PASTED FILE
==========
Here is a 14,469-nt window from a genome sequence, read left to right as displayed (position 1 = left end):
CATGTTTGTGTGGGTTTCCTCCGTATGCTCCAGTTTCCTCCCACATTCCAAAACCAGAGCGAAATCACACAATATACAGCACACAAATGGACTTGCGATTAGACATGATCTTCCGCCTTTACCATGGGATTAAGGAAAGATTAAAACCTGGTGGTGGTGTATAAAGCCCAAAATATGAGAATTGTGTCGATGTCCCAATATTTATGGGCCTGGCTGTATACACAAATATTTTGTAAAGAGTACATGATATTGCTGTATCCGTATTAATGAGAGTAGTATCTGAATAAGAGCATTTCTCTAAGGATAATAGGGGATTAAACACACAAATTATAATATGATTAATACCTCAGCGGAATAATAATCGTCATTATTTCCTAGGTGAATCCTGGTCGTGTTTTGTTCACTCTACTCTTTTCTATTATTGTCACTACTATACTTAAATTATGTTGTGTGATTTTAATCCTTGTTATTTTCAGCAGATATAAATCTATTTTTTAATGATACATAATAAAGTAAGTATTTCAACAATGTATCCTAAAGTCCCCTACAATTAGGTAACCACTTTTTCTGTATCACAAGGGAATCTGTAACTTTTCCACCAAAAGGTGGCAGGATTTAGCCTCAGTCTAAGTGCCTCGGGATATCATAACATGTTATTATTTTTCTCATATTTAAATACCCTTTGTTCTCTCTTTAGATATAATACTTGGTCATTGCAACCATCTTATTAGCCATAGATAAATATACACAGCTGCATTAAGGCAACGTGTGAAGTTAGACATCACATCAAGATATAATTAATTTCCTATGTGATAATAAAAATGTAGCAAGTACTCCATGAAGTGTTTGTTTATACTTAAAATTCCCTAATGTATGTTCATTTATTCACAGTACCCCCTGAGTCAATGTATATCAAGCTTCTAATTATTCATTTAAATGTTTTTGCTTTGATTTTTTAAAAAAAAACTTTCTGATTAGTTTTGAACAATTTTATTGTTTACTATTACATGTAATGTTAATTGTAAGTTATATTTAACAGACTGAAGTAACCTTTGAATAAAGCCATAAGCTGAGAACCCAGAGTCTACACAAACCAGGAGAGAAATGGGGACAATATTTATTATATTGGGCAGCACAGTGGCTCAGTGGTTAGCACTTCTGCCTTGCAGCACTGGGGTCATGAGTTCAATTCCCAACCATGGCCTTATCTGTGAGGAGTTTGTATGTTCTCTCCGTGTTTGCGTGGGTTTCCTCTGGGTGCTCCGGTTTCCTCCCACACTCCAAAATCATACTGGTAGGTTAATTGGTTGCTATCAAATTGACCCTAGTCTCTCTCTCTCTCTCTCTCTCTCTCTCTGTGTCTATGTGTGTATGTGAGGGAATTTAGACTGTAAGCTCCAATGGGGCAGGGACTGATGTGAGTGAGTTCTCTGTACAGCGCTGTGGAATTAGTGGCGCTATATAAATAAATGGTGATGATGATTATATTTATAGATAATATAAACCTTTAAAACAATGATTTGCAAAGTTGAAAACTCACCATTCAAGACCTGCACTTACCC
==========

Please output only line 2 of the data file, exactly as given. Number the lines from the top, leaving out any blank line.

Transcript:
CATGTTTGTGTGGGTTTCCTCCGTATGCTCCAGTTTCCTCCCACATTCCAAAACCAGAGCGAAATCACACAATATACAGCACACAAATGGACTTGCGATTAGACATGATCTTCCGCCTTTACCATGGGATTAAGGAAAGATTAAAACCTGGTGGTGGTGTATAAAGCCCAAAATATGAGAATTGTGTCGATGTCCCAATATTTATGGGCCTGGCTGTATACACAAATATTTTGTAAAGAGTACATGATATTGCTGTATCCGTATTAATGAGAGTAGTATCTGAATAAGAGCATTTCTCTAAGGATAATAGGGGATTAAACACACAAATTATAATATGATTAATACCTCAGCGGAATAATAATCGTCATTATTTCCTAGGTGAATCCTGGTCGTGTTTTGTTCACTCTACTCTTTTCTATTATTGTCACTACTATACTTAAATTATGTTGTGTGATTTTAATCCTTGTTATTTTCAGCAGATATAAATCTATTTTTTAATGATACATAATAAAGTAAGTATTTCAACAATGTATCCTAAAGTCCCCTACAATTAGGTAACCACTTTTTCTGTATCACAAGGGAATCTGTAACTTTTCCACCAAAAGGTGGCAGGATTTAGCCTCAGTCTAAGTGCCTCGGGATATCATAACATGTTATTATTTTTCTCATATTTAAATACCCTTTGTTCTCTCTTTAGATATAATACTTGGTCATTGCAACCATCTTATTAGCCATAGATAAATATACACAGCTGCATTAAGGCAACGTGTGAAGTTAGACATCACATCAAGATATAATTAATTTCCTATGTGATAATAAAAATGTAGCAAGTACTCCATGAAGTGTTTGTTTATACTTAAAATTCCCTAATGTATGTTCATTTATTCACAGTACCCCCTGAGTCAATGTATATCAAGCTTCTAATTATTCATTTAAATGTTTTTGCTTTGATTTTTTAAAAAAAAACTTTCTGATTAGTTTTGAACAATTTTATTGTTTACTATTACATGTAATGTTAATTGTAAGTTATATTTAACAGACTGAAGTAACCTTTGAATAAAGCCATAAGCTGAGAACCCAGAGTCTACACAAACCAGGAGAGAAATGGGGACAATATTTATTATATTGGGCAGCACAGTGGCTCAGTGGTTAGCACTTCTGCCTTGCAGCACTGGGGTCATGAGTTCAATTCCCAACCATGGCCTTATCTGTGAGGAGTTTGTATGTTCTCTCCGTGTTTGCGTGGGTTTCCTCTGGGTGCTCCGGTTTCCTCCCACACTCCAAAATCATACTGGTAGGTTAATTGGTTGCTATCAAATTGACCCTAGTCTCTCTCTCTCTCTCTCTCTCTCTCTCTGTGTCTATGTGTGTATGTGAGGGAATTTAGACTGTAAGCTCCAATGGGGCAGGGACTGATGTGAGTGAGTTCTCTGTACAGCGCTGTGGAATTAGTGGCGCTATATAAATAAATGGTGATGATGATTATATTTATAGATAATATAAACCTTTAAAACAATGATTTGCAAAGTTGAAAACTCACCATTCAAGACCTGCACTTACCC